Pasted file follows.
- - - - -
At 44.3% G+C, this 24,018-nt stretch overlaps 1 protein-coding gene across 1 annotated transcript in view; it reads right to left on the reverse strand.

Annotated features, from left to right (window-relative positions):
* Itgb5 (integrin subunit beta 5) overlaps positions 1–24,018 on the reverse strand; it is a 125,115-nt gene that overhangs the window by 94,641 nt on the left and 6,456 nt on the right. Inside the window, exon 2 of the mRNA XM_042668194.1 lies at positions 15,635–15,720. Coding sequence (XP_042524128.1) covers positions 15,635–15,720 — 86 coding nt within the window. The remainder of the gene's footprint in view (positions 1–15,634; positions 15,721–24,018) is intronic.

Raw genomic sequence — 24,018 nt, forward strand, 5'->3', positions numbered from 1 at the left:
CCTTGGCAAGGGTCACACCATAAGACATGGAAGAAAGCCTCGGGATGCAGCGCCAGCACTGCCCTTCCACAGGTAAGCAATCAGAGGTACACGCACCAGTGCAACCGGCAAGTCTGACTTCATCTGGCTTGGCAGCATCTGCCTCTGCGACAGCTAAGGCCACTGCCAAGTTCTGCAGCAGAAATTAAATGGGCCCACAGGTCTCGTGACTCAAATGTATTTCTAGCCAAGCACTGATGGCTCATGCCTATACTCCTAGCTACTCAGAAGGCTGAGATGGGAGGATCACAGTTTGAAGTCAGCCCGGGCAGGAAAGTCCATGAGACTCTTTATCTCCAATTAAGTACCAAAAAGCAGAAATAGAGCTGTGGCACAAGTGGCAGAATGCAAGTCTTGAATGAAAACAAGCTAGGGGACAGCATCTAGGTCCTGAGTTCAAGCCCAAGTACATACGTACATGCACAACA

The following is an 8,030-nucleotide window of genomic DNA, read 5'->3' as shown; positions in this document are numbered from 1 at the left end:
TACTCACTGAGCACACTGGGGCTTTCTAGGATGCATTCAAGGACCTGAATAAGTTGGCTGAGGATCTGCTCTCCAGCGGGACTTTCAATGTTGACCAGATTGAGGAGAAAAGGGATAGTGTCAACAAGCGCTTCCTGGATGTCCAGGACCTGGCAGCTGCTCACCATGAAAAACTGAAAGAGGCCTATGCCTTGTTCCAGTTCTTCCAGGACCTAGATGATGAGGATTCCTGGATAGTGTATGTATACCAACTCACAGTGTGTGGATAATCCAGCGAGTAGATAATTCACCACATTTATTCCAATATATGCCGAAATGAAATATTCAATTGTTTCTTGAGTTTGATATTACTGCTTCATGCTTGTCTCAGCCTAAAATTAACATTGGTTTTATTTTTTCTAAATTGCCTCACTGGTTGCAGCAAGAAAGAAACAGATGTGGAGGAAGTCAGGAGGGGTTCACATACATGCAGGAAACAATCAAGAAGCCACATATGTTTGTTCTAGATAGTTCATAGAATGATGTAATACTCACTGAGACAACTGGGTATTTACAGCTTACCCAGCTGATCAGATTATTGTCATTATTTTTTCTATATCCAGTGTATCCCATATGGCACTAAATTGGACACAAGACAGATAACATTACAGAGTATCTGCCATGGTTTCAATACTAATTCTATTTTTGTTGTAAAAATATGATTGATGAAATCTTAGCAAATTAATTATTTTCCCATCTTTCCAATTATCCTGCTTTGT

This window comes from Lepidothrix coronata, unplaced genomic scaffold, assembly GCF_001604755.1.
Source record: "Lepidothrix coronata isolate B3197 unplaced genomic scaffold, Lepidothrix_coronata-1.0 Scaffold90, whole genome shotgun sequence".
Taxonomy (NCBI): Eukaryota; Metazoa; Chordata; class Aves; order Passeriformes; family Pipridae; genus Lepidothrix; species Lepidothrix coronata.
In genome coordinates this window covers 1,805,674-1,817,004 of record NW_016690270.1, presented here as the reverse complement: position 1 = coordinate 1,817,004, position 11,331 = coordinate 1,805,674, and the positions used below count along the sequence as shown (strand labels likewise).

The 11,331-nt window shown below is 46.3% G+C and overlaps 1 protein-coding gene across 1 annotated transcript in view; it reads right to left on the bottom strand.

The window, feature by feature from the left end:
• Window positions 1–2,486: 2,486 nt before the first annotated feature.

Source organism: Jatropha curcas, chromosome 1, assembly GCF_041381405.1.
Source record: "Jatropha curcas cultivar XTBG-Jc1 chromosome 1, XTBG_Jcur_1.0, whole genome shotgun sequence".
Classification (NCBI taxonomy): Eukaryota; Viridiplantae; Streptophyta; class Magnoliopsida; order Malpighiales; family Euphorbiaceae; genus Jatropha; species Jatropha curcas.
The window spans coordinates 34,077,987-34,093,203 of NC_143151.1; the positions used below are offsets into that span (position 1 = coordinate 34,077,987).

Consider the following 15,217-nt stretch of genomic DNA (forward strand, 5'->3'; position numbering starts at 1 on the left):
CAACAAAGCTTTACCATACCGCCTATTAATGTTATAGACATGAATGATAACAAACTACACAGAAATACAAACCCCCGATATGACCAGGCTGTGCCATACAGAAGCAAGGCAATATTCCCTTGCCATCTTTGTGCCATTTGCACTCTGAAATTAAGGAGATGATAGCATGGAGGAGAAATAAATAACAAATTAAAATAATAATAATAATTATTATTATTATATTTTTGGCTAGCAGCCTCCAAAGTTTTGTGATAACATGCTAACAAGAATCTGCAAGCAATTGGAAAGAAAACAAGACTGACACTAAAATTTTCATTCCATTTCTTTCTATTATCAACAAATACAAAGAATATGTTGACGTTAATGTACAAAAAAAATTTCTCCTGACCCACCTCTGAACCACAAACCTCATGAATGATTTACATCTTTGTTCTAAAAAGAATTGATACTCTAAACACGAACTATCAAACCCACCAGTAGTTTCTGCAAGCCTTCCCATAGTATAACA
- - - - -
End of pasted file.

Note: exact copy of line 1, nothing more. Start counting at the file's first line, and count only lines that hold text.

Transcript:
At 44.3% G+C, this 24,018-nt stretch overlaps 1 protein-coding gene across 1 annotated transcript in view; it reads right to left on the reverse strand.